South African Data Privacy Law: Certain provisions of POPI coming into force
Article Date: 17 July 2020
Article written by : Shani Weake (Candidate Attorney)
The commencement of certain provisions of the Protection of Personal Information Act (POPI) was gazetted and effective from the 1st July 2020.
The POPI Act essentially reinforces Section 14 of our Constitution in respect of our Right to Privacy.
Furthermore, the POPI Act contains certain provisions that creates a number of onerous obligations for “Responsible Parties” in regards to the processing of “Personal Information” of “Data Subjects”.
“Personal Information” includes, but is not limited, to:
- An identity number;
- Gender and sexual orientation;
- Blood type and biometric information;
- Religious beliefs; and
- Any information pertaining to criminal, financial and/or employment history.
The application and the consequences of the POPI Act spreads far and wide, as many institutions process Personal Information on a daily basis, therefore this commentary seeks to prepare and inform those who shall be affected by this Act, as of the 1st July 2020.
WHAT HAPPENS AFTER THE 1ST JULY 2020?
Anyone processing Personal Information in South Africa will have a period of 1 (one) year to ensure that they comply with the various requirements enforced by the POPI Act.
Non-compliance with the provisions of POPI after the 1st July 2021, may result in serious consequences including penalties, civil proceedings, criminal offences and fines up to R10 000 000.00 (Ten Million Rand).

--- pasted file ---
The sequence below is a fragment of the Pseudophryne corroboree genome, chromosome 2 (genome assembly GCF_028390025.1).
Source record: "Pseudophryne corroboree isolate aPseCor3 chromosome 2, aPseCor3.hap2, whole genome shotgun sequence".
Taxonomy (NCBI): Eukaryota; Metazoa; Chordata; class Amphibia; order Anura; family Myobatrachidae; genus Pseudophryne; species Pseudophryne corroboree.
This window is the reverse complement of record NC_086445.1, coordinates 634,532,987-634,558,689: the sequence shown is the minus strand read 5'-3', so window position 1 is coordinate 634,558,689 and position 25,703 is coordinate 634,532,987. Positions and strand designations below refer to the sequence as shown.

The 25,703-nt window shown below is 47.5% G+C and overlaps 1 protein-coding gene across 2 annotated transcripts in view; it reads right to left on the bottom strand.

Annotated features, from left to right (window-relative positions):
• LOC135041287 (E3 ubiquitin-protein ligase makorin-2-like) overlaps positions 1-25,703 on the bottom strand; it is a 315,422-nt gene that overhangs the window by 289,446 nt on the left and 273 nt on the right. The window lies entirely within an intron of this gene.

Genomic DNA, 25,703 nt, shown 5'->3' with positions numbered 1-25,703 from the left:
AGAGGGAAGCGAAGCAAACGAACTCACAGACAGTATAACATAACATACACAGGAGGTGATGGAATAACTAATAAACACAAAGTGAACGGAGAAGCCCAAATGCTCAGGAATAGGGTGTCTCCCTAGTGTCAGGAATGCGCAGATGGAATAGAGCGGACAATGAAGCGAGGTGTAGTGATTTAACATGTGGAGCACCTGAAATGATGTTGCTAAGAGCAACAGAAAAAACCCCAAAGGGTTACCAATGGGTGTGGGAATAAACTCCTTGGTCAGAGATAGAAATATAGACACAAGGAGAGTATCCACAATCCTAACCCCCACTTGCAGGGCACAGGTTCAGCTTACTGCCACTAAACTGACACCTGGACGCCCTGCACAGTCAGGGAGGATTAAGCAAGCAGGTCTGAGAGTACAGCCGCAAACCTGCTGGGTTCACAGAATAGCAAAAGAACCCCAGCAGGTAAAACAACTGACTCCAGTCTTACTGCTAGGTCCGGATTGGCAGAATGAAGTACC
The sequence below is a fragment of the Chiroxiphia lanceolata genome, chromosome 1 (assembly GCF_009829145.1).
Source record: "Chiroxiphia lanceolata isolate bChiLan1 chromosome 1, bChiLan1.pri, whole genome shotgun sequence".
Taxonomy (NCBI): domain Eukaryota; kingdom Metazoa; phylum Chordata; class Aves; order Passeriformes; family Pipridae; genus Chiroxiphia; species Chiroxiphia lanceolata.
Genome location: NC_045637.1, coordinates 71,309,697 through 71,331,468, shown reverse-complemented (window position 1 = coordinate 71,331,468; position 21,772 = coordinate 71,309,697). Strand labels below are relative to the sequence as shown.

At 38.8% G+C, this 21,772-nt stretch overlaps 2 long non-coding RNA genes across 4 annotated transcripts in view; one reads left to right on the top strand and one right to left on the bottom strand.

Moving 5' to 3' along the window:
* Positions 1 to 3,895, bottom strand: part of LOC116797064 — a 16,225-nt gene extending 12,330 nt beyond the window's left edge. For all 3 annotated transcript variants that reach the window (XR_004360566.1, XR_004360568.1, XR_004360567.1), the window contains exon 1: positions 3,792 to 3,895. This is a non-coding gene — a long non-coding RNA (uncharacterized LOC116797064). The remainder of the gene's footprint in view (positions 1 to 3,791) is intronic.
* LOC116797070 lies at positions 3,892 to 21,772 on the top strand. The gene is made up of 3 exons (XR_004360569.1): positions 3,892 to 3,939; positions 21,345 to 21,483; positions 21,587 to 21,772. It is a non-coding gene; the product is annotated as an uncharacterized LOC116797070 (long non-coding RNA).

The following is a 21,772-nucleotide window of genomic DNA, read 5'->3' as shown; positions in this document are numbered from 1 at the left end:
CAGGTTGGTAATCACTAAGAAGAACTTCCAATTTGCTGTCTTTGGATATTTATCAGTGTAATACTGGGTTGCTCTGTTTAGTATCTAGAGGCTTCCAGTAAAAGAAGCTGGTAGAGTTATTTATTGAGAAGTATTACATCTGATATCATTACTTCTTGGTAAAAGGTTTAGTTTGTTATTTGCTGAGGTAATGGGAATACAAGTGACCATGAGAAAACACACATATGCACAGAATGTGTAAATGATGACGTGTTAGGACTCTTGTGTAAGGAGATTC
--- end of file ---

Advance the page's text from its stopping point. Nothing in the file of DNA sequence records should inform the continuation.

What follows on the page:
The relevant Sections that will take effect from the 1st July 2020 are:
- Sections 2 to 38;
- Sections 54 to 109;
- Section 111; and
- Sections 114(1), (2) and (3).
These Sections state the following:
- Processing of any personal information will only be allowed if the Responsible Person (the person collecting the Personal Data) obtains a consent from the Data Subject or, alternatively, in specific circumstances as permitted in the POPI Act;
- The conditions for lawful processing of Personal Information, ensures that:
- the Responsible Person complies with all the conditions listed in the Act, at the time of determination of the purpose, the means of processing and during the processing itself;
- the information is processed lawfully, reasonably and that it is adequate, relevant and not excessive;
- the information is collected for a specific purpose;
- the responsible person does not retain the information for longer than necessary, and must delete or destroy the information, after they are no longer authorised to retain it;
- steps are taken to safeguard against the information collected being inaccurate, in complete, misleading and outdated;
- integrity, confidentiality and prevention of damage or unlawful access;
- it provides for ways in which the Data Subject may participate in the collection of his/her personal information;
- The limitations on processing special personal information, such as children’s information, health information, race, biometrics, to name a few;
- Codes of conduct that may be issued by the Information Regulator;
- The procedures for dealing with complaints;
- Provisions regulating to direct marketing by means of unsolicited electronic communication; and
- Enforcement thereof.
Going forward organisations will need to pay significant attention to the POPI Act and the Personal Information it collects, the way in which they process it, together with the various practical and business appropriate steps to prevent non-compliance thereof. Failure to do so, will impact one’s reputation and commercial competence as well as create the risk of legal prosecution.
|1. South African Data Privacy Law: Certain provisions of POPI coming into force (17 July 2020)|
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